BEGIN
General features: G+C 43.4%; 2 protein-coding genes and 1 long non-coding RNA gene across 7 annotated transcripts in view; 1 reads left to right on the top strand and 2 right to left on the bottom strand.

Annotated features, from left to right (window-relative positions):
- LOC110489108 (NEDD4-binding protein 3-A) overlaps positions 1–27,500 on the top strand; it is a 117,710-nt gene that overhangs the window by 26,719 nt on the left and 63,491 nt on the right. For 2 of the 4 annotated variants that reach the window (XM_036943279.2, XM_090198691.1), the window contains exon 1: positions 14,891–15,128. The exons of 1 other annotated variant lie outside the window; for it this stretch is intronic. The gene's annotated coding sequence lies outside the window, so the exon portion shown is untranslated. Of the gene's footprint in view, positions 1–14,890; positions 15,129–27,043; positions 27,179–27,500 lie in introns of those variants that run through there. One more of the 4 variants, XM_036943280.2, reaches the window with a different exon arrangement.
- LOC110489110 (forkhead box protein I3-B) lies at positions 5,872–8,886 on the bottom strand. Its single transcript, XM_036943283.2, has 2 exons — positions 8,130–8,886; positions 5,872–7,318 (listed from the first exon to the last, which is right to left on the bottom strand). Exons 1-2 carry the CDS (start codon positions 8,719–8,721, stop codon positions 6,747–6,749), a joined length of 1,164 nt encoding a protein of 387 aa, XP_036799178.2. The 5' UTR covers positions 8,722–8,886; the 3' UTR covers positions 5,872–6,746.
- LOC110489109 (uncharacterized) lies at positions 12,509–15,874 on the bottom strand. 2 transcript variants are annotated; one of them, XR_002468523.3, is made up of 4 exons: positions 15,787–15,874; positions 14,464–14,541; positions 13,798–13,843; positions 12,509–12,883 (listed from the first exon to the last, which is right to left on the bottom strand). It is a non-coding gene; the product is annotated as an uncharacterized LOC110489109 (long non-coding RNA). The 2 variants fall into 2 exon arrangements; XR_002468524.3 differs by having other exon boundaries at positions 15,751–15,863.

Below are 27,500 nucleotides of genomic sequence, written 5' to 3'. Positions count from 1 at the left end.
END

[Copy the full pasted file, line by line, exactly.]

General features: G+C 43.4%; 2 protein-coding genes and 1 long non-coding RNA gene across 7 annotated transcripts in view; 1 reads left to right on the top strand and 2 right to left on the bottom strand.

Annotated features, from left to right (window-relative positions):
- LOC110489108 (NEDD4-binding protein 3-A) overlaps positions 1–27,500 on the top strand; it is a 117,710-nt gene that overhangs the window by 26,719 nt on the left and 63,491 nt on the right. For 2 of the 4 annotated variants that reach the window (XM_036943279.2, XM_090198691.1), the window contains exon 1: positions 14,891–15,128. The exons of 1 other annotated variant lie outside the window; for it this stretch is intronic. The gene's annotated coding sequence lies outside the window, so the exon portion shown is untranslated. Of the gene's footprint in view, positions 1–14,890; positions 15,129–27,043; positions 27,179–27,500 lie in introns of those variants that run through there. One more of the 4 variants, XM_036943280.2, reaches the window with a different exon arrangement.
- LOC110489110 (forkhead box protein I3-B) lies at positions 5,872–8,886 on the bottom strand. Its single transcript, XM_036943283.2, has 2 exons — positions 8,130–8,886; positions 5,872–7,318 (listed from the first exon to the last, which is right to left on the bottom strand). Exons 1-2 carry the CDS (start codon positions 8,719–8,721, stop codon positions 6,747–6,749), a joined length of 1,164 nt encoding a protein of 387 aa, XP_036799178.2. The 5' UTR covers positions 8,722–8,886; the 3' UTR covers positions 5,872–6,746.
- LOC110489109 (uncharacterized) lies at positions 12,509–15,874 on the bottom strand. 2 transcript variants are annotated; one of them, XR_002468523.3, is made up of 4 exons: positions 15,787–15,874; positions 14,464–14,541; positions 13,798–13,843; positions 12,509–12,883 (listed from the first exon to the last, which is right to left on the bottom strand). It is a non-coding gene; the product is annotated as an uncharacterized LOC110489109 (long non-coding RNA). The 2 variants fall into 2 exon arrangements; XR_002468524.3 differs by having other exon boundaries at positions 15,751–15,863.

Below are 27,500 nucleotides of genomic sequence, written 5' to 3'. Positions count from 1 at the left end.